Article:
‚If we don’t meet that energy demand (in Asia), other people will, and they won’t do it as well from an environmental stand point, a sustainability stand point or a First Nations’ engagement standpoint, and from an innovation and reinvestment in new technology perspective‘, said D’Avignon.
The reaction from First Nations and environmental groups was swift, with a vow to do everything in their power to stop the project.
A news release signed by 31 First Nations and aboriginal groups said they ‚will immediately go to court to vigorously pursue all lawful means to stop the Enbridge project.‘
Among the signatories was the Nak’azdli First Nation in north-central B.C.
Peter Erickson, a hereditary chief with the Nak’azdli, said no amount of consultation is going to change his community’s position. ‚Under no circumstances, come hell or high water, will there be a heavy oil pipeline through our territory‘, said Erickson.
Grand Chief Stewart Phillip was among those who rallied against the decision on the streets of Vancouver Tuesday. He called the battle to stop the pipeline and protect the environment ‚the fight of a lifetime‘.
‚British Columbians and certainly First Nations have a different vision of what really constitutes responsible resource development‘, he said, against a backdrop of signs scrawled with slogans like ‚Pipedream nightmare‘, ‚The answer is still no‘, and ‚Our coast, our voice‘.
‚The Harper Government has been pushing around Canadians, British Columbians and First Nations for several years now‘, said Phillip, the head of the Union of British Columbia Indian Chiefs. ‚It’s time for us to push back.‘
‚You cannot buy a new earth‘, read a banner held by Indica Keith, a 19-year-old Vancouver resident and a UBC student of economics.
‚This is not serving the democratic will of the people of this province‘, she said in an interview, citing recent polls that have shown opposition to the pipeline among B.C. Residents. ‚It’s overwhelmingly a bad idea and yet it’s being enabled.‘
Keith said the economic gain from the project would be short term, enrich a small number of people and come at the expense of the environment.
Ann Grant, a 73-year old Vancouver resident, said ‚we need to change our ways‘, and stop using fossil fuels.
Grant said federal conditions did not help to assuage her safety concerns about the Northern Gateway Pipeline.
‚They’re into making money, they’re not into making precautions.‘
Grant, like many attending the rally, learned of it through social media.
Jacqueline Lee-Tam, a 16-year-old Vancouver resident, came to the protest painted black.
‚This is a representation of what I and my generation will be cleaning up after the oil spills‘, she said. ‚It’s a matter of when.‘
At least a half a dozen environmental groups, including Friends of Wild Salmon, called the government decision ‚meaningless‘ and said the project will not go ahead.
The B.C. Federation of Naturalists said it will launch a legal challenge of Tuesday’s decision, which will be added to its existing challenge of the NEB decision.
A B.C. environmental activist group, the Dogwood Initiative, pledged to proceed with a petition, similar to the one that led to the defeat of B.C.’s Harmonized Sales Tax in 2012, if the provincial government ends up supporting Enbridge.
‚The (federal government) are tone deaf to what is actually going on in British Columbia and I actually think this is going to be the biggest mistake that Stephen Harper has ever made‘, said Dogwood executive director Will Horter.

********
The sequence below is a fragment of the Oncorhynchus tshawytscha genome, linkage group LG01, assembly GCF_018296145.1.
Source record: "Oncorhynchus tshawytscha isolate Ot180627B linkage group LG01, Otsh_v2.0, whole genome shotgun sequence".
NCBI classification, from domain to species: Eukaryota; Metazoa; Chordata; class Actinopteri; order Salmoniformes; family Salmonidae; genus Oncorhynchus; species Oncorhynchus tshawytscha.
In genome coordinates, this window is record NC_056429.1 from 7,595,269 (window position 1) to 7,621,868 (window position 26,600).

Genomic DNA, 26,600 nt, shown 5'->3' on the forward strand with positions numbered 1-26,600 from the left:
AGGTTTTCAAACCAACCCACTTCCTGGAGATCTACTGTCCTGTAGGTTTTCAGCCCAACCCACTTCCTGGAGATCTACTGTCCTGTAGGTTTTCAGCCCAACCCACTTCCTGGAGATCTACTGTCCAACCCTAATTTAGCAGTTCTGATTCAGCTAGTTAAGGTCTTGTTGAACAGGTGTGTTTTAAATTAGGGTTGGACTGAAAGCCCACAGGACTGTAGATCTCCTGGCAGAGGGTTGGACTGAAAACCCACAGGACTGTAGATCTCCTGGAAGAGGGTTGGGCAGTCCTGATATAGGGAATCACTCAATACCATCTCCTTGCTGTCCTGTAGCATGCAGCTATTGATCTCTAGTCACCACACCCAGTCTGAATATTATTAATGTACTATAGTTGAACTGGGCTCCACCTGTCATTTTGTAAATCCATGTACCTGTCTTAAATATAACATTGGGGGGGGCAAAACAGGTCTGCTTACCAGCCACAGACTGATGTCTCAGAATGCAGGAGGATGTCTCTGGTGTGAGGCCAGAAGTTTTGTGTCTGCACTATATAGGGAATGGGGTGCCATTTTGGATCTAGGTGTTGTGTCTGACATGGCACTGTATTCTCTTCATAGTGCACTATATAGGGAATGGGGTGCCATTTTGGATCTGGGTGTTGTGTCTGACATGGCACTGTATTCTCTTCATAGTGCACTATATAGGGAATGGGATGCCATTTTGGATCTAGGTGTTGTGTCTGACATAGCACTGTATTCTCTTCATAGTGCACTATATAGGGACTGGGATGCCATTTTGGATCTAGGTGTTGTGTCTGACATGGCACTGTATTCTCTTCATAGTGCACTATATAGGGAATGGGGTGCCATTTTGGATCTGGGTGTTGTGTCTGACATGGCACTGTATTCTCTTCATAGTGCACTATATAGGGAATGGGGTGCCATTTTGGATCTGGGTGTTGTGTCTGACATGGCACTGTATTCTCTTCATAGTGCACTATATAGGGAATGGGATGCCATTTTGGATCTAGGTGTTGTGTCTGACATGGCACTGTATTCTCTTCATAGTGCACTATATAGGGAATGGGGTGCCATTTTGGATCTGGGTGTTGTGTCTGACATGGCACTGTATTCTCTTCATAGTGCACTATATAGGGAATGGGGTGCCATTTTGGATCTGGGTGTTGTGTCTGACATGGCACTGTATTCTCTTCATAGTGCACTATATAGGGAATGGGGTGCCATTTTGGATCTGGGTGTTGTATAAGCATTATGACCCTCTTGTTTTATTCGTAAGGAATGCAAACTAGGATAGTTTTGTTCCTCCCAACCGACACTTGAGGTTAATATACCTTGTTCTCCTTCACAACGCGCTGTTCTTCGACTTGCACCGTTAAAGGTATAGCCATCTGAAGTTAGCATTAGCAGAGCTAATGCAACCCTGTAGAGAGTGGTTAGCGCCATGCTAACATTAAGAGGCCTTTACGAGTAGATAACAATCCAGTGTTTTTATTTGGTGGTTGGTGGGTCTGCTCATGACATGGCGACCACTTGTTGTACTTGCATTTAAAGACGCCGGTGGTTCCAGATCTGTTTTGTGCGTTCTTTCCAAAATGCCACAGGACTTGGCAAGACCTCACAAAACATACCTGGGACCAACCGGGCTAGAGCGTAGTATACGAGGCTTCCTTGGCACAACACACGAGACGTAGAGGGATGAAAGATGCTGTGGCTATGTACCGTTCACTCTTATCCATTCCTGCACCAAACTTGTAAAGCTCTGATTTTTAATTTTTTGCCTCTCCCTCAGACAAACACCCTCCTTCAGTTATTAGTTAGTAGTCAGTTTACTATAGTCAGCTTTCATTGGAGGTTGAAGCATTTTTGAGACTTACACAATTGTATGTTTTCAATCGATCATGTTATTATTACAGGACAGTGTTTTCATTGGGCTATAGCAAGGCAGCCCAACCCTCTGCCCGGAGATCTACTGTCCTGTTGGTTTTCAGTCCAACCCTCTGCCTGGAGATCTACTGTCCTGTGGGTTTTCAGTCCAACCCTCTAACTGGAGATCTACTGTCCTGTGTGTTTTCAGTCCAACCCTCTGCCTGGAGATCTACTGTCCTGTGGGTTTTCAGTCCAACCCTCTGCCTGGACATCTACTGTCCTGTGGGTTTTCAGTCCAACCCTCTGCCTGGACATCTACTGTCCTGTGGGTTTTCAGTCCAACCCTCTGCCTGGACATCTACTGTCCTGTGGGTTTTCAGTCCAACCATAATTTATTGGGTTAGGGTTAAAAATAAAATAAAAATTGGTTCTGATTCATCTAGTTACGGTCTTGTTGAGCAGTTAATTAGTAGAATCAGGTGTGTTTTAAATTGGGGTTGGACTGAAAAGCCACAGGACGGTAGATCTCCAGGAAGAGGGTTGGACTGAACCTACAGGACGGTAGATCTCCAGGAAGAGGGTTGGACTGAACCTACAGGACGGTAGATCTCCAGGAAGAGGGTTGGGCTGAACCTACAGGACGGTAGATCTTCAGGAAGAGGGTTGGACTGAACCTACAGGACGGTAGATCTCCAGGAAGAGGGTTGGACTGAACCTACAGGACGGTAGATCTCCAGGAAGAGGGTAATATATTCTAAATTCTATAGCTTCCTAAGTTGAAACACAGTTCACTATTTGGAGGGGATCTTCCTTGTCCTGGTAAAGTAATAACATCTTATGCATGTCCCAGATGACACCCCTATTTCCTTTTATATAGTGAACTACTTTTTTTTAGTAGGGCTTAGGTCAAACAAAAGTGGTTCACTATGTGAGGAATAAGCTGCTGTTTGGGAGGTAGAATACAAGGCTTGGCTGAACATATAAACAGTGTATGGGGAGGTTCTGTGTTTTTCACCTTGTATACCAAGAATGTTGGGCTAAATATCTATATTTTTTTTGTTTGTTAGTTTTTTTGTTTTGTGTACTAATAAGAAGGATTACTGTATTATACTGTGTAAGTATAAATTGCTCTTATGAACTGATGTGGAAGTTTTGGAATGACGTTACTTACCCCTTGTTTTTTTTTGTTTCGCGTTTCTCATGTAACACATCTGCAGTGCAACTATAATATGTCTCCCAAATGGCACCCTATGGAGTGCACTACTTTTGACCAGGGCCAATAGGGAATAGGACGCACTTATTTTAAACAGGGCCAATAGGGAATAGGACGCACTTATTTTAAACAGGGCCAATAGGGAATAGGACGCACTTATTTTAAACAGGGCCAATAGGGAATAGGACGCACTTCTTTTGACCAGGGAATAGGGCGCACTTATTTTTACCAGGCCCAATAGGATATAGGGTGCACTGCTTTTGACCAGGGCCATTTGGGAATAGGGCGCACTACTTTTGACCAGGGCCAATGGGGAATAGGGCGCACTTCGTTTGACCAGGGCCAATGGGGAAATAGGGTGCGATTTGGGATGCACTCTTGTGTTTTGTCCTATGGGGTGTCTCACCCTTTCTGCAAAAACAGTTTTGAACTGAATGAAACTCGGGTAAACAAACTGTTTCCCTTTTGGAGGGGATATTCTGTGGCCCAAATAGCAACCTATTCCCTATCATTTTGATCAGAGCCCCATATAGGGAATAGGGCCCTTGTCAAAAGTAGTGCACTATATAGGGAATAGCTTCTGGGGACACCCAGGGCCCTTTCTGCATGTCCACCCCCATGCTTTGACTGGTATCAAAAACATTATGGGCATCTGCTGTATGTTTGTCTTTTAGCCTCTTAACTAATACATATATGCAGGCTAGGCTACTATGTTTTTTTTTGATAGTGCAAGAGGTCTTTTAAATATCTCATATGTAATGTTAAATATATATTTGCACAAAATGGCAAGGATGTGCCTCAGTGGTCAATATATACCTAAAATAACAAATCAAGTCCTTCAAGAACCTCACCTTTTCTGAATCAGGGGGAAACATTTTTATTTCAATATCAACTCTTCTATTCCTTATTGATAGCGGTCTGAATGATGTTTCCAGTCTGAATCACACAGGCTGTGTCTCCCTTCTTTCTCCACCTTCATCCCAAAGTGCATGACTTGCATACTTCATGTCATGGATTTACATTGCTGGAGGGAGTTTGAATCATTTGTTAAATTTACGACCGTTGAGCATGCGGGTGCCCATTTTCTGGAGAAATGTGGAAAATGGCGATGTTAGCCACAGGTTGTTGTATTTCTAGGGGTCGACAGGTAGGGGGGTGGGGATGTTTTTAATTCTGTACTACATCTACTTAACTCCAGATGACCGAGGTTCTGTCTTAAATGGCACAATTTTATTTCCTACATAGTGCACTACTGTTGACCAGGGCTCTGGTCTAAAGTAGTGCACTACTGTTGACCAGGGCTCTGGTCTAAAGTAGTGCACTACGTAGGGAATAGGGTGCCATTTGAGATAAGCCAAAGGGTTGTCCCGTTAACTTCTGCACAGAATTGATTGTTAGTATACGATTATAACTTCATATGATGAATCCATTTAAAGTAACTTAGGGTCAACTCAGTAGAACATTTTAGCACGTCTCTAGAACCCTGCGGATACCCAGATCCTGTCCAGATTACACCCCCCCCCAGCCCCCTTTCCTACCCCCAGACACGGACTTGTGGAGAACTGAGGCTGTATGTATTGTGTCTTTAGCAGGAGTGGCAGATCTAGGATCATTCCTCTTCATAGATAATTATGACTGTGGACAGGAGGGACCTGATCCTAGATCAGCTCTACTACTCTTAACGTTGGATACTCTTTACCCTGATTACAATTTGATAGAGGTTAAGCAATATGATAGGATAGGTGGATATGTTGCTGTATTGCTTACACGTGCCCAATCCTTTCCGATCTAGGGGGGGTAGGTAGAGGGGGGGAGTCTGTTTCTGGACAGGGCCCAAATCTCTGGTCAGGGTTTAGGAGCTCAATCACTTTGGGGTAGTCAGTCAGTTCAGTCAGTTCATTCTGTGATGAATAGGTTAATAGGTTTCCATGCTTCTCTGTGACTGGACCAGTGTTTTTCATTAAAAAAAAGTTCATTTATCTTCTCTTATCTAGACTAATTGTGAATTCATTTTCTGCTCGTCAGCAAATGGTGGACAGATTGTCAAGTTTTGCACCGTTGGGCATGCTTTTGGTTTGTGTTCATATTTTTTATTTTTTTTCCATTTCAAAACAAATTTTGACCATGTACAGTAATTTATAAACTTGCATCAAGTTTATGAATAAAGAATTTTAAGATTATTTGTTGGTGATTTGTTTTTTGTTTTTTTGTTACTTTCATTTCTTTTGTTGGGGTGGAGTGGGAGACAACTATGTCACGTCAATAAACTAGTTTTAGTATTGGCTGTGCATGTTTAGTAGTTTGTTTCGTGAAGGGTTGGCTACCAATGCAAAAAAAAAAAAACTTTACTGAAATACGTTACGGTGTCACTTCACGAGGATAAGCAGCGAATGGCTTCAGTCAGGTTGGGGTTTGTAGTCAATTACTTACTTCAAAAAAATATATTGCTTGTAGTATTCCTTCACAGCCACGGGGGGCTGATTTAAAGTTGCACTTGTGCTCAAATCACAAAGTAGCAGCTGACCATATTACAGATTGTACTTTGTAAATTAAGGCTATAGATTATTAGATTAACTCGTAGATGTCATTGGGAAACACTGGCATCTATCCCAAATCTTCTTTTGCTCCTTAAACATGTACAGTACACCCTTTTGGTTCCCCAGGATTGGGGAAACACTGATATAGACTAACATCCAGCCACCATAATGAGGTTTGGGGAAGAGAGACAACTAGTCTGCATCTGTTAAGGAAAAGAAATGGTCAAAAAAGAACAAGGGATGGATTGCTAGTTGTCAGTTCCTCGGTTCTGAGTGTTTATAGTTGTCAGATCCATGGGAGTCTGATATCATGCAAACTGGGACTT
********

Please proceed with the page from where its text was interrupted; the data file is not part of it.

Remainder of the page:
In Kitimat, the terminus of the pipeline, Patricia Lange, a teacher, became involved in fighting the project just three months ago. She joined the Douglas Channel Watch and helped campaign for a successful No vote in a municipal plebiscite, where Kitimat residents voted 58.4 per cent against the project.
Lange, who describes herself as a ‚common schmo‘ and ‚no radical environmentalist‘, said she feels strongly about protecting the environment. ‚I’ve had the conversation with my children – how far would I go (to stop the project) … I am willing to go to jail‘, said Lange.
In Ottawa, Mulcair, the NDP leader, said the project is ‚pure folly‘ given the environmental risks, and ridiculed the regulatory process as a sham.
‚Mr. Harper decided three years ago‘ that the project would proceed, Mulcair told reporters.
Mulcair, responding to a question about the potential for civil disobedience and even violence in B.C., appeared to acknowledge that the decision could cause such problems.
‚We’re talking about a severe threat to social order (and) social peace, not only in British Columbia but across Canada if Mr. Harper continues to ignore science, continues to ignore First Nations, continues to ignore communities.‘
Trudeau, who unlike Mulcair has spoken favourably about the proposed $5.4-billion Kinder Morgan pipeline from Edmonton to Burnaby, said his position on pipelines is ‚nuanced‘ and that he understands Canada’s responsibility to get Alberta’s diluted bitumen to overseas markets.
But ‚we have to do this responsibly‘, he told reporters, adding that Canada needs a ‚referee‘ rather than a ‚cheerleader‘ to rule on pipeline projects.
The project’s critics have argued that Northern Gateway presents a potential threat to a government that relied on B.C. dominance – it won 21 of 36 seats in 2011 – to secure its narrow majority government victory. But analysts question whether Harper will suffer a huge seat loss due to that single issue, noting that he won the majority of his B.C. seats in 2011 – especially in the Fraser Valley and B.C. interior – by huge margins.“
With files from Matthew Robinson
O’Neil reported from Ottawa, Hoekstra and Penner reported from Vancouver and Shaw reported from Victoria
© The Vancouver Sun